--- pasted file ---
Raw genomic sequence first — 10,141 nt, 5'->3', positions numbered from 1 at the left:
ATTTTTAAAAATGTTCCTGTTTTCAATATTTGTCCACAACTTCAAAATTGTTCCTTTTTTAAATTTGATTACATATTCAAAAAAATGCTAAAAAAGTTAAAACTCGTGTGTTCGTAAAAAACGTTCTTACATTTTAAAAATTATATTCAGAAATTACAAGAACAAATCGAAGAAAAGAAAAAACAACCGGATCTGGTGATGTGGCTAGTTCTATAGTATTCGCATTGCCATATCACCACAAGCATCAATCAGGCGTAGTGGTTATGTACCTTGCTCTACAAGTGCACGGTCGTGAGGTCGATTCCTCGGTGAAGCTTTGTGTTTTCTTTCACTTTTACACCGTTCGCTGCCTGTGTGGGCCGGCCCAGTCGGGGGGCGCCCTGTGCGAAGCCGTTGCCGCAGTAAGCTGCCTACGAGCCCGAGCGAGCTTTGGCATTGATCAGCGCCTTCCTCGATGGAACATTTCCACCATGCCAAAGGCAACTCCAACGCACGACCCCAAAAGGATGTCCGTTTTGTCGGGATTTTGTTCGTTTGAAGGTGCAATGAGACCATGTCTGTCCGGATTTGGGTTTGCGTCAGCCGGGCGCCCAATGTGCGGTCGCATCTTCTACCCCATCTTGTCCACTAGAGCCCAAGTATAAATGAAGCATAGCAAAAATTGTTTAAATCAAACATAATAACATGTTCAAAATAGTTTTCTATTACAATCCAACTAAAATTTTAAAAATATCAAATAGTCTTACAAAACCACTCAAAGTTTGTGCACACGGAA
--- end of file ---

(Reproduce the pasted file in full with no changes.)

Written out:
Raw genomic sequence first — 10,141 nt, 5'->3', positions numbered from 1 at the left:
ATTTTTAAAAATGTTCCTGTTTTCAATATTTGTCCACAACTTCAAAATTGTTCCTTTTTTAAATTTGATTACATATTCAAAAAAATGCTAAAAAAGTTAAAACTCGTGTGTTCGTAAAAAACGTTCTTACATTTTAAAAATTATATTCAGAAATTACAAGAACAAATCGAAGAAAAGAAAAAACAACCGGATCTGGTGATGTGGCTAGTTCTATAGTATTCGCATTGCCATATCACCACAAGCATCAATCAGGCGTAGTGGTTATGTACCTTGCTCTACAAGTGCACGGTCGTGAGGTCGATTCCTCGGTGAAGCTTTGTGTTTTCTTTCACTTTTACACCGTTCGCTGCCTGTGTGGGCCGGCCCAGTCGGGGGGCGCCCTGTGCGAAGCCGTTGCCGCAGTAAGCTGCCTACGAGCCCGAGCGAGCTTTGGCATTGATCAGCGCCTTCCTCGATGGAACATTTCCACCATGCCAAAGGCAACTCCAACGCACGACCCCAAAAGGATGTCCGTTTTGTCGGGATTTTGTTCGTTTGAAGGTGCAATGAGACCATGTCTGTCCGGATTTGGGTTTGCGTCAGCCGGGCGCCCAATGTGCGGTCGCATCTTCTACCCCATCTTGTCCACTAGAGCCCAAGTATAAATGAAGCATAGCAAAAATTGTTTAAATCAAACATAATAACATGTTCAAAATAGTTTTCTATTACAATCCAACTAAAATTTTAAAAATATCAAATAGTCTTACAAAACCACTCAAAGTTTGTGCACACGGAA